For example, I have dozens of mango trees already, so I've been learning how to dehydrate fruit in hopes of selling them. Cacao is also popular in our region, so I hope to plant a few dozen of those and process them in house. The actual "food" from this food forest would be interspersed throughout the understory, rhizome layer, and shrubbery.


Is anyone else doing this successfully? If so, what does your system look like?
2 years ago
Hey Zach! Welcome to Permies . I'm really looking forward to reading your book and to reading what you have to say in the forums.



p.s. moderators, your post says to welcome Ian... again .
2 years ago
While I enjoy reading and theory (I own hundreds of books), permaculture is one one those concepts that has to be seen to be understood. I always get 10x as much when words are accompanied by diagrams, photographs, and drawings. Looking forward to reading and "looking through" this book.
2 years ago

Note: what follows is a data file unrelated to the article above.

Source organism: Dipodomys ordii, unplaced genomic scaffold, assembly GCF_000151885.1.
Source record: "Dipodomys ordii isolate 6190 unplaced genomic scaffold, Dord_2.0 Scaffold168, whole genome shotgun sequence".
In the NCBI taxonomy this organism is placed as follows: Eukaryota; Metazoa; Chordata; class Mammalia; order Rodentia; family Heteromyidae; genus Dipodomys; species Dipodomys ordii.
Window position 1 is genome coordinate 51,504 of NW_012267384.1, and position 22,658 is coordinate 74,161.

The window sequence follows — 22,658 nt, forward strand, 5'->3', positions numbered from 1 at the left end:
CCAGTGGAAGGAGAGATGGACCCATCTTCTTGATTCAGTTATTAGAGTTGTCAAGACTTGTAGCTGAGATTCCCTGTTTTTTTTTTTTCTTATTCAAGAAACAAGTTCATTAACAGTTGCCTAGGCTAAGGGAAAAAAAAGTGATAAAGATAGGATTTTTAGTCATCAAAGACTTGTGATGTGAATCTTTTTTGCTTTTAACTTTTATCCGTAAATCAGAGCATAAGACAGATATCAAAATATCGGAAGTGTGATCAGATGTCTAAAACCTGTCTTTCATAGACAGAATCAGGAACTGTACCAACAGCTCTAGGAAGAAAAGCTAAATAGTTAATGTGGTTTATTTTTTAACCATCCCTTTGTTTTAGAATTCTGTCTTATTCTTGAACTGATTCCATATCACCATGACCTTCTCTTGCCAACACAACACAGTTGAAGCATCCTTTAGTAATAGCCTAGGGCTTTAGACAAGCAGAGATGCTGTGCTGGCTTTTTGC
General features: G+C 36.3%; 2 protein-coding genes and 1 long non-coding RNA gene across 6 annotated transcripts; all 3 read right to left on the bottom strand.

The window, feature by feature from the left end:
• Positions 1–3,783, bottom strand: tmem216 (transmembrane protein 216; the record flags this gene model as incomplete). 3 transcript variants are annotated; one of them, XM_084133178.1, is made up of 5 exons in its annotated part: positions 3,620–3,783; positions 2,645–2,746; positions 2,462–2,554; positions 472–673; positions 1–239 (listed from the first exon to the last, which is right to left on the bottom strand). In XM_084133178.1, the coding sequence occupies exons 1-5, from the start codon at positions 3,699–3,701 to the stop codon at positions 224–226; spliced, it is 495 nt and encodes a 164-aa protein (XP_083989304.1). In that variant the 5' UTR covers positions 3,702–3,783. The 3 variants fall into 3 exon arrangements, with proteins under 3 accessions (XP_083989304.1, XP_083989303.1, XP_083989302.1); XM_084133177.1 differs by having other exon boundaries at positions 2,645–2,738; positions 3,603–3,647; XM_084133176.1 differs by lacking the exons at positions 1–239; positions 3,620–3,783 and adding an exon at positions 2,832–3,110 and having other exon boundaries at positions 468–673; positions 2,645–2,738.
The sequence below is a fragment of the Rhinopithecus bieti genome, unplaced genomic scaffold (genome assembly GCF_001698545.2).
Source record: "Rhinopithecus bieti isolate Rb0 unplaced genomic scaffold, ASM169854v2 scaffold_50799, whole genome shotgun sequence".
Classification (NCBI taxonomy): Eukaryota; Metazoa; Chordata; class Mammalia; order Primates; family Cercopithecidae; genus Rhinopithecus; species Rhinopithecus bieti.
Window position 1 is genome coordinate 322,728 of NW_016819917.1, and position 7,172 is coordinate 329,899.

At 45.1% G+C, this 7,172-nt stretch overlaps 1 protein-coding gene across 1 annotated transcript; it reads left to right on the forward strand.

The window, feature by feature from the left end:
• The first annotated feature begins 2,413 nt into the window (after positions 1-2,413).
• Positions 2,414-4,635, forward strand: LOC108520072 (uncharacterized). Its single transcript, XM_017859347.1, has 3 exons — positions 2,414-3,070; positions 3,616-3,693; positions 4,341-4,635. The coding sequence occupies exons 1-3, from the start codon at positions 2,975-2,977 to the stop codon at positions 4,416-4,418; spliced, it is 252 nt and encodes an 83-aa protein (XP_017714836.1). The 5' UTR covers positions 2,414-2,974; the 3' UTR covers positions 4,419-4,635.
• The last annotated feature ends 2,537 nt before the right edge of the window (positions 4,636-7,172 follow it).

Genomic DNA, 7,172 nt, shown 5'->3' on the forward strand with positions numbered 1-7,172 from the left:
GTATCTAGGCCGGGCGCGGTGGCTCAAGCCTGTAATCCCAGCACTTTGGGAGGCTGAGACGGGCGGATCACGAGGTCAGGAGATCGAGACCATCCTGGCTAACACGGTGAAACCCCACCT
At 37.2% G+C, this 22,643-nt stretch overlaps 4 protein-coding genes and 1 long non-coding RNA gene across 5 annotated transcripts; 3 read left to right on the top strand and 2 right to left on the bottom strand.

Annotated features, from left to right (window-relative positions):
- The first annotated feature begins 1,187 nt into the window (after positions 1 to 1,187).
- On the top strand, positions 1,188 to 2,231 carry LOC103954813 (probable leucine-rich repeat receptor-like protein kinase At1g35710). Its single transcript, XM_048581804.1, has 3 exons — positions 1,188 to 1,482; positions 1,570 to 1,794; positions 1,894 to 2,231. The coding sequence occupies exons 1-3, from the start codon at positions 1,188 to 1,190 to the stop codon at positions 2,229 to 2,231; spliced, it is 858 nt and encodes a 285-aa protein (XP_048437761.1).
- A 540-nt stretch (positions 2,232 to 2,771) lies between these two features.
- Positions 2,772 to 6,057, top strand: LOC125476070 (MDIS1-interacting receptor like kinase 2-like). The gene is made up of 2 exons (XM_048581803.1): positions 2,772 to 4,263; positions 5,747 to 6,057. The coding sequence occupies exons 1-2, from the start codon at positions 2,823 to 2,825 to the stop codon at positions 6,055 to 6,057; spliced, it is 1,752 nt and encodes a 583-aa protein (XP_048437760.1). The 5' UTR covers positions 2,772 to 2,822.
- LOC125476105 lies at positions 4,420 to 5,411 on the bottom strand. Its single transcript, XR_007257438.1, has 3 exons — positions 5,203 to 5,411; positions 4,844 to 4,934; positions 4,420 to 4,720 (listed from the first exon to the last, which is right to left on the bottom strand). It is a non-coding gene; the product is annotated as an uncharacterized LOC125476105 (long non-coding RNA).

Just added it to my Amazon Wish List. You had me at "Visual."
2 years ago
Also, thanks for the FAO link, Druce. I'm going to compare some of those species to my Haitian tree reference book in my library.
2 years ago
I never considered bougainvillea (that is the spelling ). I think it's more of a climbing plant and it is not as "woody" as what we are looking for. However, I guess it could technically be used if we used some posts and wires to guide it. Thanks for the suggestion, Maureen.

Druce, Leucaena (especially leucocephala) is abundant here and it has been promoted heavily for reforestation and soil conservation efforts, but the jury is out as to whether it can be useful as fodder for local cattle (due to the toxic mimosine content). If possible, I'd like for this fence to be multi-purpose, so using it for fodder and/or green manure is attractive (this is one reason I had originally considered moringa) but I'd hate to have it and then have to control cows and goats around it because they love it but can't digest it.